Thursday, July 18, 2013

Forever friends




the beautiful Suzanne as one of my fab bridesmaids
There are a handful of people I can think of, literally I can count them on one hand, that I know no matter how much time or distance is between us they will always be there for me.  No judgment, no questions, just love and support.  I had no idea when I took a summer theatre gig 14 years ago, that I would meet someone who would change my life so much, my dear friend Suzanne.

When I first met Suzanne, we were both young, arrogant, chain smoking drinkers who were loud and loved to party!  We could stay up and out for hours and still roll out of bed the next day ready to function (some of us HOURS before the other <wink>), we laughed, we cried...it was like I found a part of my being that had been missing.  She is part of my heart and I love her dearly.  We have gone through relationships, children, self discovery, great jobs, unemployment...it has truly been a roller coaster of a friendship but NEVER have I questioned it.  Truth be told, Suzanne is the one friend I have never had a major fight with, never!  We may have been on opposite sides of the fence on issues...but never a knock down drag out fight.

I have been looking back over the past many years and realized how far we have come together and separately.  I am so proud of the woman she has become.  I am overjoyed that she is regaining confidence, and just love her dearly.  Suzanne has always been so strong.  I have had many times were I wished I could be more like her.  To be unafraid of change, to be adventurous, to have the unbelievably flawless skin and natural beauty that she has, to be well, just more Suzannelike :)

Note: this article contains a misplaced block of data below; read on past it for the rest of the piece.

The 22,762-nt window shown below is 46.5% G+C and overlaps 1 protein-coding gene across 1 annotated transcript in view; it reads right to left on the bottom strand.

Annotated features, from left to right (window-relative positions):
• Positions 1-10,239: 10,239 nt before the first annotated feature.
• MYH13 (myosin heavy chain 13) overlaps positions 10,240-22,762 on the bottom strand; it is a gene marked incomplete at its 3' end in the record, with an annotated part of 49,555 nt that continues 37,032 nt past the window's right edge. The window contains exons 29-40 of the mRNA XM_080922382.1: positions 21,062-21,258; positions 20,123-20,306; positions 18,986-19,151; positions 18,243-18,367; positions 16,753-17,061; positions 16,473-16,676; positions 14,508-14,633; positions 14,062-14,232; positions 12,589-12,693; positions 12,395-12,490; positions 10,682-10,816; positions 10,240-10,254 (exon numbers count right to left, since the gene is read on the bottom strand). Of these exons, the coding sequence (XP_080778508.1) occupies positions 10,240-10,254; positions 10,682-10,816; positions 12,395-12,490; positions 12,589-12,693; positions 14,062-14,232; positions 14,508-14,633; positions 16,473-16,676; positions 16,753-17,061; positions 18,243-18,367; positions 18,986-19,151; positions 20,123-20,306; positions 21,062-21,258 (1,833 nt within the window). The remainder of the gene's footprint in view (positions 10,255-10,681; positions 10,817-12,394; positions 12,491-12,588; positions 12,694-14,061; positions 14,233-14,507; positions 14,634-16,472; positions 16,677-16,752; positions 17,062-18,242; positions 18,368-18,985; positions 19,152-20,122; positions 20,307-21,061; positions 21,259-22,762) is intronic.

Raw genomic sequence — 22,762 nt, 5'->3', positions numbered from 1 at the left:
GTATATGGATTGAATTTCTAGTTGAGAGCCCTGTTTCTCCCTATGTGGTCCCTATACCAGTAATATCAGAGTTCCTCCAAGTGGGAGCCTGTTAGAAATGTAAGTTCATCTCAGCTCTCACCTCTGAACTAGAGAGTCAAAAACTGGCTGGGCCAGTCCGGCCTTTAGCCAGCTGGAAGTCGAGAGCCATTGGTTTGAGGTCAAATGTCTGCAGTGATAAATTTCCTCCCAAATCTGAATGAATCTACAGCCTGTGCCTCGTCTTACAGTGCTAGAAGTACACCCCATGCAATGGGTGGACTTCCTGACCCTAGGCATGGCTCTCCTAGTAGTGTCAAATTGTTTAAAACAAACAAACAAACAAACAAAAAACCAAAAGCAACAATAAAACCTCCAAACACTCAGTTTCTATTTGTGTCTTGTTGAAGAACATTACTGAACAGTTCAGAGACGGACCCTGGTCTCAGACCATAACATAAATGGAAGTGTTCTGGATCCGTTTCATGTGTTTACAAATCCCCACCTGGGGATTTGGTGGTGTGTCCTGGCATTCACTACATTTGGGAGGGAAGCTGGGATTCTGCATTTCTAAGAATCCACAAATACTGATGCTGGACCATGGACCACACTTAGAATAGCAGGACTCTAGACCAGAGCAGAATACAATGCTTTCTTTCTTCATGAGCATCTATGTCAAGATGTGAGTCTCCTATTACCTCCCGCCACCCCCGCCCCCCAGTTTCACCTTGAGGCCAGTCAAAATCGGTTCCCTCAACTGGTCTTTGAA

Over the past year she has been working hard.  She has been challenging herself, both her mind and body and has had amazing results....just 2 short weeks ago she crossed the 100 pound threshold.  She has lost over 100 pounds and I am SO proud of her.  I asked her to share some of her journey with you, my readers...I hope she inspires you a fraction of how much she has inspired me.

I do not remember a time in my life where I wasn’t overweight.  As a child you begin pretty early on identifying what it is about you that is different from the other kids, even though you’re mostly powerless to change.  At that age accepting who you are when you aren’t like the other kids is nearly impossible—fitting in is all that matters.  I remember all-too painfully one of the nasty girls in my 4th or 5th grade class (who some 20-years later “friend” requested me on Facebook) telling me that we didn’t win a basketball game because I was too big for any of the shorts the school provided.  Being different was never easy.

But somewhere around 6th or 7th grade I experienced a miracle of sorts.  I began to see past my weight and find my confidence.  I discovered a love of music, theatre, and performing that transformed the way I saw myself, which, in turn, made being overweight only a small part of who I was, and a part I could accept more easily. 

My new-found confidence developed and stayed with me for many years, all the way through my 20s.  I had a career that fulfilled me (even if I’d never be rich), travelled all over, made many friends, and was, for the most part, pretty secure with who I was.  I was still overweight, but when I walked into a room my confidence was what people saw, not my size.  And if it wasn’t I just didn’t care.  I thought I was beautiful.